# Irreducible Polynomial

1. Apr 3, 2009

### classic_phone

Here is my problem:

Say if I have a irreducible polynomial for $$GF(2^2)$$ that is $$x^2 + Nx + 1$$ , (N = elements of $$GF(2)$$) how do I determine the possible values of N ? Given the irreducible polynomial for $$GF(2)$$ is $$x^2 + x + 1$$

I think since the field is $$GF(4)$$ so we have choice of $$\{ 0,1, \alpha, \alpha + 1\}$$

thus to make the polynomial irreducible N could be either 1 or 3 which is $$\alpha$$ or $$\alpha + 1$$.

so now i have polynomial of either $$x^2 + \alpha x + 1$$ or $$x^2 + (\alpha +1 )x + 1$$

then how do I use the polynomial to generate the 16 elements for the field of $$GF((2^2)^2)$$ ?? please guide me with some steps.

thanks alot

2. Apr 6, 2009

Remember that a polynomial of degree 2 or 3 is irreducible if and only if it has no root.

And in general, if you have a field F and an irreducible polynomial p(x) of degree n, then F[x]/<p(x)> is a field with |F|n elements.

3. Apr 6, 2009

### classic_phone

Hmmm, Im quite confirmed that for the norm to be 1, N has to be either $$\alpha$$ or $$\alpha + 1$$ or in integer is either 1 or 3.

Now Im very troubled, which is 1? $$\alpha$$ or $$\alpha +1$$ ? and how do I identify it??

4. Apr 6, 2009

Neither is; the extra elements $\alpha$ and $\alpha + 1$ don't really correspond with the other numbers (there is no 3 anywhere!); they are separate elements on their own. It might help to describe the multiplication table of GF(22), with $\alpha$ being the element that is a root of x2 + x + 1. All you need to do that is to remember that since $\alpha^2 + \alpha + 1 = 0$, you have $\alpha^2 = -(\alpha + 1) = \alpha + 1$. Then the multiplication table is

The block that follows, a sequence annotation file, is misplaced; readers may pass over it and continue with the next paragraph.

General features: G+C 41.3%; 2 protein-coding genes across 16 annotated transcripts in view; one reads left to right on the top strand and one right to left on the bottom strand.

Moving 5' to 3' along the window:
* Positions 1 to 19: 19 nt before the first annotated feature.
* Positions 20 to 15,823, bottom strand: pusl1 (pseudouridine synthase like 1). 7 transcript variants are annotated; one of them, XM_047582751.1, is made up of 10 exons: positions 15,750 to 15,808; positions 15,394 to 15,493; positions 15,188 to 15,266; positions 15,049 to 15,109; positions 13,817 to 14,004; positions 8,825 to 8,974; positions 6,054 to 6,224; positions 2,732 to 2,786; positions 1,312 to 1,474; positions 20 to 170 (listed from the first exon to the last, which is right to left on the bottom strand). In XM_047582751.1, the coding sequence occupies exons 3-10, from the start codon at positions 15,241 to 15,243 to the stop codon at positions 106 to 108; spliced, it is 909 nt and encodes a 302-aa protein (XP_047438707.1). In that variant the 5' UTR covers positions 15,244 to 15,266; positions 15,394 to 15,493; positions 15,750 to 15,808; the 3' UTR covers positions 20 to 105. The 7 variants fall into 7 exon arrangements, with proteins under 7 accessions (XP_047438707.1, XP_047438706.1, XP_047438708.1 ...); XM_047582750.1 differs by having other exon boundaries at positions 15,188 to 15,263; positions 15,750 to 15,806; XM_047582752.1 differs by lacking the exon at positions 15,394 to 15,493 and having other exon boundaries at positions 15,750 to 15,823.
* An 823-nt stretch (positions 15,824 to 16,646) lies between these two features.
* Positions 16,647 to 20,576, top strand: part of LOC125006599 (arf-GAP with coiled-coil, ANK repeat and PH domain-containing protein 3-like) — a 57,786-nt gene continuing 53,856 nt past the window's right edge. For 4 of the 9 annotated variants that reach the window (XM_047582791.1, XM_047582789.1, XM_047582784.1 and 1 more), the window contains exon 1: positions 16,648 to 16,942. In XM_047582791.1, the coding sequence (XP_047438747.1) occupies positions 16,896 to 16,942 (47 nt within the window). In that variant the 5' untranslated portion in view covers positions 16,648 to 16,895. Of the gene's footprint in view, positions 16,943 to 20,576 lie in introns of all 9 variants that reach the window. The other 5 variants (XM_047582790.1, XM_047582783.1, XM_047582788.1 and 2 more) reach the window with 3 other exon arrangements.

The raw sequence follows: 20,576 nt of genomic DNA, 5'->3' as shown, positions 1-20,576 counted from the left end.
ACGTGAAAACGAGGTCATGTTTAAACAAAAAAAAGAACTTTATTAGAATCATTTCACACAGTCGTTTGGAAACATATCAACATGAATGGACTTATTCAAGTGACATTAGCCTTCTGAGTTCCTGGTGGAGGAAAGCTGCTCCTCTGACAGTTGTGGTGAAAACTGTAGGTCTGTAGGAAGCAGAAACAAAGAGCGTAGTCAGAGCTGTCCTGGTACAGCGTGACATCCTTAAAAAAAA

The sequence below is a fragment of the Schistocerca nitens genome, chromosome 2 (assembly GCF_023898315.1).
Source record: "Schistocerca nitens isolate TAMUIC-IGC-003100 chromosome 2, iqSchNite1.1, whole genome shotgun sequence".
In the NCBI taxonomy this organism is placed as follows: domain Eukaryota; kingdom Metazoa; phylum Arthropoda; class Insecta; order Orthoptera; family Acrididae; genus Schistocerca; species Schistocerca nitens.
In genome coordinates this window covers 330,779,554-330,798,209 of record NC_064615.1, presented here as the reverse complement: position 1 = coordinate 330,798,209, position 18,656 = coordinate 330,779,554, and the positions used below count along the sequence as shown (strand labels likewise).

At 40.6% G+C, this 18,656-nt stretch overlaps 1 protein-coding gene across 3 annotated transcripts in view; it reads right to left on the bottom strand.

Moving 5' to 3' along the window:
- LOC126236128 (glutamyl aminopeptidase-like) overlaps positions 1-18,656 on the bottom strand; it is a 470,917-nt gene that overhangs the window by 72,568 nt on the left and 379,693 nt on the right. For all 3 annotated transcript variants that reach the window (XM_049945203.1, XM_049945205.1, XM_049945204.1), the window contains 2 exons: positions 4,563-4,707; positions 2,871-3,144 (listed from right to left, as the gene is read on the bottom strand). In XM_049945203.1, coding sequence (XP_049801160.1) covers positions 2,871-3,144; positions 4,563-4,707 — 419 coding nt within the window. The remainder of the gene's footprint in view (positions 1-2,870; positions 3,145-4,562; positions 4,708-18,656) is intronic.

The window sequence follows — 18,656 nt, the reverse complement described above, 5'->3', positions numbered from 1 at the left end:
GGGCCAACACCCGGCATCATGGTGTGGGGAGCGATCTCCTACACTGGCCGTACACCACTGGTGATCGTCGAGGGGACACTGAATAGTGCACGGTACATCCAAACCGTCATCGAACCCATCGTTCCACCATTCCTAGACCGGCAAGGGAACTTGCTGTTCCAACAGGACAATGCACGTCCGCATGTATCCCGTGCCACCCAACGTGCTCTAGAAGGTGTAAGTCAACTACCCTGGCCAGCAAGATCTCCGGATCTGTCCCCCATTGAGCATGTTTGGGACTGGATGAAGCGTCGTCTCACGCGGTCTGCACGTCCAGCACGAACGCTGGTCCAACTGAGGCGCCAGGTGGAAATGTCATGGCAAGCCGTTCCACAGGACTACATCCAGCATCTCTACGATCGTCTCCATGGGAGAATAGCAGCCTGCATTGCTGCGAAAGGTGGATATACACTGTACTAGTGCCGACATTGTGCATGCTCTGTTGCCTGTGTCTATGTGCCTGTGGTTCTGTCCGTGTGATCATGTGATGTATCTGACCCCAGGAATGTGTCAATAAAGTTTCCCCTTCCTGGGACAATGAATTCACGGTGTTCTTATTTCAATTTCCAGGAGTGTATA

$$\begin{tabular}{c|cccc} & 0 & 1 & \alpha & \alpha + 1 \\ \hline 0 & 0 & 0 & 0 & 0 \\ 1 & 0 & 1 & \alpha & \alpha + 1 \\ \alpha & 0 & \alpha & \alpha + 1 & 1 \\ \alpha + 1 & 0 & \alpha + 1 & 1 & \alpha \end{tabular}$$

It seems like what you want to do is construct GF(24) by finding a monic irreducible polynomial of degree 2 over GF(22). So let's do that:

Say we're trying to find a monic irreducible polynomial of the form p(x) = x2 + Nx + 1, and we need to find N. That means we need to pick N such that this polynomial has no root. This is not the same polynomial as x2 + x + 1, which was used to construct GF(22)! I think that might be where the confusion is coming from.

Anyway, there are really only four possibilities for N, so check each of them. If N = 0, then p(1) = 0; if N = 1, then $p(\alpha) = 0$ by the definition of $\alpha$. It seems like both $N = \alpha$ and $N = \alpha + 1$ work. Pick either one; then GF(22)[x]/<p(x)> will be the required field with 16 elements.

5. Apr 6, 2009

### classic_phone

I get what you mean. Im confused with the 1 and 3 in relation to $$\alpha$$ and $$\alpha + 1$$ because I have asked similar question to other person before and this is how he explain:

$$x^2+x+ N$$ has degree 2. so it's irreducible iff it has no root in $$\text{GF}(4).$$ thus the polynomial is irreducible for all odd values of $$N$$ in $$\text{GF}(4)$$ because $$x^2+x$$ is always even. so the only possible values of $$N.$$ is 1 and 3. as the element in $$\text{GF}(4) = {0,1,2,3}$$

Hence I try the same way to check on $$x^2+ Nx + 1$$ when I try all the 4 possible numbers in the equation; I get only N=1 or 3 that will make the polynomial irreducible .

and I agreed that when N is either $$\alpha$$ and $$\alpha + 1$$, the polynomial is irreducible.

Therefore, I have no idea how to relate the number 1 and 3 to $$\alpha$$ and $$\alpha + 1$$

6. Apr 6, 2009

### classic_phone

Is there any easier and faster way to check what are the possible coefficient that make the polynomial irreducible. The example we discussed earlier only hav 4 possible elements to choose on. Let say if now Im looking at $$x^2 + \nu x + 1$$ and that $$\nu$$ is of the field of GF(22) (the 16 elements generated from $$x^2 + N x + 1$$ ) . It will be very hard if I need to check each of the elements one by one.

Last edited: Apr 6, 2009
7. Apr 6, 2009